Comment »Posted on Saturday 21 March 2009 at 12:03 pm by Jacob Aron
In Education, Getting It Right

The Massachusetts Institute of Technology (MIT) this week declared that all MIT papers will be freely published online and be readable by all. The MIT faculty voted unanimously to approve the motion, demonstrating a strong commitment to open access.

The rules will apply only to papers published since Wednesday, which was when the vote took place. This decision makes MIT, which is one of the top ten universities in the world, the first institution to promise full access to all of its research papers. All such articles will be held in MIT’s own online repository.

Individual researchers will however be allowed to opt-out of the open access scheme. This is in order to allow publication in journals that wont allow work to be distributed elsewhere. Harold Abelson, a professor in the Department of Electrical Engineering and Computer Science and part of the committee that made the decision, thinks that the opt-out will be used “a fair amount” initially.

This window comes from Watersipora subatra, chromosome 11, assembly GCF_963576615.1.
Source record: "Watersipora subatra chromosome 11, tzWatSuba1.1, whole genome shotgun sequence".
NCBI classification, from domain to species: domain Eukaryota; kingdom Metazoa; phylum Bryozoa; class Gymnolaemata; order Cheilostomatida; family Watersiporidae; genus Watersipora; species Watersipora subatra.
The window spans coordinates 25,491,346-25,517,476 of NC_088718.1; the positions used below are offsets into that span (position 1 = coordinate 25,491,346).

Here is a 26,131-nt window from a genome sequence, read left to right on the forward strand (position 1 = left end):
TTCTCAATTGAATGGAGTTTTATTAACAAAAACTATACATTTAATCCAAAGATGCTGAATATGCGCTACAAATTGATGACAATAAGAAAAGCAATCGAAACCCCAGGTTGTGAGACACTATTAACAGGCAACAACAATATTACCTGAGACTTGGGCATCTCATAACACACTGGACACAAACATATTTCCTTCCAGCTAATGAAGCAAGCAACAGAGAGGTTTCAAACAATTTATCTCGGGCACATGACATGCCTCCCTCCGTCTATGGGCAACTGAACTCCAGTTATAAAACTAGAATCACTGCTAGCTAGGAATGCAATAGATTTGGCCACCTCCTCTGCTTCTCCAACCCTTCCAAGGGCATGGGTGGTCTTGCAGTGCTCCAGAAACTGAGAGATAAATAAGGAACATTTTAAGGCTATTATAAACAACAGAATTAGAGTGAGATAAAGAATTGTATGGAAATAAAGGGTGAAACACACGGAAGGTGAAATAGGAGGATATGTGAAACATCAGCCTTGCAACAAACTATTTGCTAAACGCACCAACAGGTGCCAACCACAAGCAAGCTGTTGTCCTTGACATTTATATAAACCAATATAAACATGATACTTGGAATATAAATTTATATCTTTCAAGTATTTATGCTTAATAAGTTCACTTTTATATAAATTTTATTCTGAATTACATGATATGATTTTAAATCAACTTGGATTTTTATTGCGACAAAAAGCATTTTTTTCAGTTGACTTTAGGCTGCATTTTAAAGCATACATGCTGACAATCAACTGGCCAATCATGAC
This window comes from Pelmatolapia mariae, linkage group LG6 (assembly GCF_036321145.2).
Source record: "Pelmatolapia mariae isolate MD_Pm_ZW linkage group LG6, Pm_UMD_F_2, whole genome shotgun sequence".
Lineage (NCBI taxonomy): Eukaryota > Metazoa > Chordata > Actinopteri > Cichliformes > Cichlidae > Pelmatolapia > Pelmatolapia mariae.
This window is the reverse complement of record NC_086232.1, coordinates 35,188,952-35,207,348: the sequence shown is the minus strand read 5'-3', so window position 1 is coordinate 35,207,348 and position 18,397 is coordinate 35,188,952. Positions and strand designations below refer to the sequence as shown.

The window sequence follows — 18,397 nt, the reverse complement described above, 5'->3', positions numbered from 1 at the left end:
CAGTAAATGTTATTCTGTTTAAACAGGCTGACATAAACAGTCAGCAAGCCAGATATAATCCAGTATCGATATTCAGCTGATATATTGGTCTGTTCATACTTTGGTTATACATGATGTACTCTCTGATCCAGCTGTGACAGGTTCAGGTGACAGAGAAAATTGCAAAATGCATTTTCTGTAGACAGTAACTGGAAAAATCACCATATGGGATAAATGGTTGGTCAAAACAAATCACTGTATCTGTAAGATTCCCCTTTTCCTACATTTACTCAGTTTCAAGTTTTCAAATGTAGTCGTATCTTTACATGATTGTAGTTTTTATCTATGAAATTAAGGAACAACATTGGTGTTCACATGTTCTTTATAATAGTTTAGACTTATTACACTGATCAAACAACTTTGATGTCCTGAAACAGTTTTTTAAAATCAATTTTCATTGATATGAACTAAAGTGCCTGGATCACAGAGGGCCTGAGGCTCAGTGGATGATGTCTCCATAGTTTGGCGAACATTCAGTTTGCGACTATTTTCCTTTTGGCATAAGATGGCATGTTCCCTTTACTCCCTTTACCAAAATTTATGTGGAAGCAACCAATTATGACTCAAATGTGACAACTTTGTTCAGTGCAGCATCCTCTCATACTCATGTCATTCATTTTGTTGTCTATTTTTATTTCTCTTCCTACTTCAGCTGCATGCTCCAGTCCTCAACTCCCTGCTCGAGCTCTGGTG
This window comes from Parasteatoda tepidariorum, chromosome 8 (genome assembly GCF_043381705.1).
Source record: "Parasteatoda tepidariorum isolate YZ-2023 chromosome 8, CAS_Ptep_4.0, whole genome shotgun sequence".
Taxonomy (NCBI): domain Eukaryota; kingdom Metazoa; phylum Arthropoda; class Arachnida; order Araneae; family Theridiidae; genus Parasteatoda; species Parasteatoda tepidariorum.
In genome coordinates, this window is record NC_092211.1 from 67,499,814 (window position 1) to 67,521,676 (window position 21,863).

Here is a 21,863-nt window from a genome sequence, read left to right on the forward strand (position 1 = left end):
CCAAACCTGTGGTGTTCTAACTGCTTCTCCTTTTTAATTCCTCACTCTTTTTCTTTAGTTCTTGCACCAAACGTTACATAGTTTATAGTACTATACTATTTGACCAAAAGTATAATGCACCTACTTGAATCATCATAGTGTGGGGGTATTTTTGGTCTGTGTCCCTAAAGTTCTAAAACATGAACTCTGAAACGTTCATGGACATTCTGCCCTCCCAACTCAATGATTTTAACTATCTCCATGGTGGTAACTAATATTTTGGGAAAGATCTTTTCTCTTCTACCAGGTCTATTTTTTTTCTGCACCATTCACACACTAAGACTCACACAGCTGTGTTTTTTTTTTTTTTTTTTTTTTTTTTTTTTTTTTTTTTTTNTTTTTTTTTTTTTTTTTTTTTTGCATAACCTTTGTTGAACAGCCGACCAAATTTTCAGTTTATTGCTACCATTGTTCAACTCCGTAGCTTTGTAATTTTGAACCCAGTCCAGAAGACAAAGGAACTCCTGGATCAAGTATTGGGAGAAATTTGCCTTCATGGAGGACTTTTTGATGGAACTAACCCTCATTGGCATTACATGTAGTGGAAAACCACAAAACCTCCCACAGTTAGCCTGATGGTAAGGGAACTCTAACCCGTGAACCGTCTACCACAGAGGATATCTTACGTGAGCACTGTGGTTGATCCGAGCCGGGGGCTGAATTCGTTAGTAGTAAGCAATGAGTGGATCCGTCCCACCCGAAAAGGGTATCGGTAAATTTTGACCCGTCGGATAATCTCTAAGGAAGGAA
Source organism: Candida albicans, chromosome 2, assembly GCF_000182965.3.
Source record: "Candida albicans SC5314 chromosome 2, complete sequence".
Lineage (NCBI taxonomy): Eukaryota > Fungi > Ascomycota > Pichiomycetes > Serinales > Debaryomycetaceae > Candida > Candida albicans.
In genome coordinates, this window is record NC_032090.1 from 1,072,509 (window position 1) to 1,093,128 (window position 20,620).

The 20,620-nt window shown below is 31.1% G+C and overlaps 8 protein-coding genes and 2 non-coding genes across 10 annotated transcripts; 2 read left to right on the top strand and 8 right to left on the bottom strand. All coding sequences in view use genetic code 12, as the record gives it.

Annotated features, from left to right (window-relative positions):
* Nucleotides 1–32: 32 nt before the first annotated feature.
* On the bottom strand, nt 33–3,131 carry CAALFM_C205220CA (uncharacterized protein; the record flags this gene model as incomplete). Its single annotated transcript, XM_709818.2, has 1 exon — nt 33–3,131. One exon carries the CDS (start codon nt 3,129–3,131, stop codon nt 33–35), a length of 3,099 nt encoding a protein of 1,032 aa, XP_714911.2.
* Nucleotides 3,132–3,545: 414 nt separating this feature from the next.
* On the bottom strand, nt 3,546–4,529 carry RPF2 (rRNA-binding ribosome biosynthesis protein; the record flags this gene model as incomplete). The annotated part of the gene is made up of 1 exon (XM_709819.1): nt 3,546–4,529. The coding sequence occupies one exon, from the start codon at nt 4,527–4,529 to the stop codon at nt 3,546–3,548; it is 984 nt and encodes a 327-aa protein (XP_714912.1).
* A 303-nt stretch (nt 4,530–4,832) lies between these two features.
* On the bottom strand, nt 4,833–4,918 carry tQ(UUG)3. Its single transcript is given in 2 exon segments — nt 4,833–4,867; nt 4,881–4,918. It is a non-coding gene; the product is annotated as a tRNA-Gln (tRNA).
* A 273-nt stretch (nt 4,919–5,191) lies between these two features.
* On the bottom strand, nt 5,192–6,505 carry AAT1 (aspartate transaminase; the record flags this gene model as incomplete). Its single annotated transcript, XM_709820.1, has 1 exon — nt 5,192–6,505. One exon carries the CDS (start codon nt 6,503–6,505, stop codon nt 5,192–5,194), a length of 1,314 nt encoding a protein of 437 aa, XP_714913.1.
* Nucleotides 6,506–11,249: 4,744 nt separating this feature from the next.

He hopes though that the new policy will allow MIT to use its prestigious standing in the academic community to negotiate new terms with publishing companies. MIT is also hoping to avoid paying journal subscription fees, often necessary for simply accessing their own papers. In 2007 the university spent three-and-a-half times more on subscriptions than in 1986; the new measures will attempt to combating this price increase.

MIT will now look to other universities to follow in their footsteps. Although some departments at Stanford and Harvard already have similar policies in place, Abelson sees this as just the beginning:

“It’s going to take a while to work things out. Even though MIT, Harvard, and Stanford are big places in terms of the amount of published papers, in the world of research, they represent a small fraction of published papers.”

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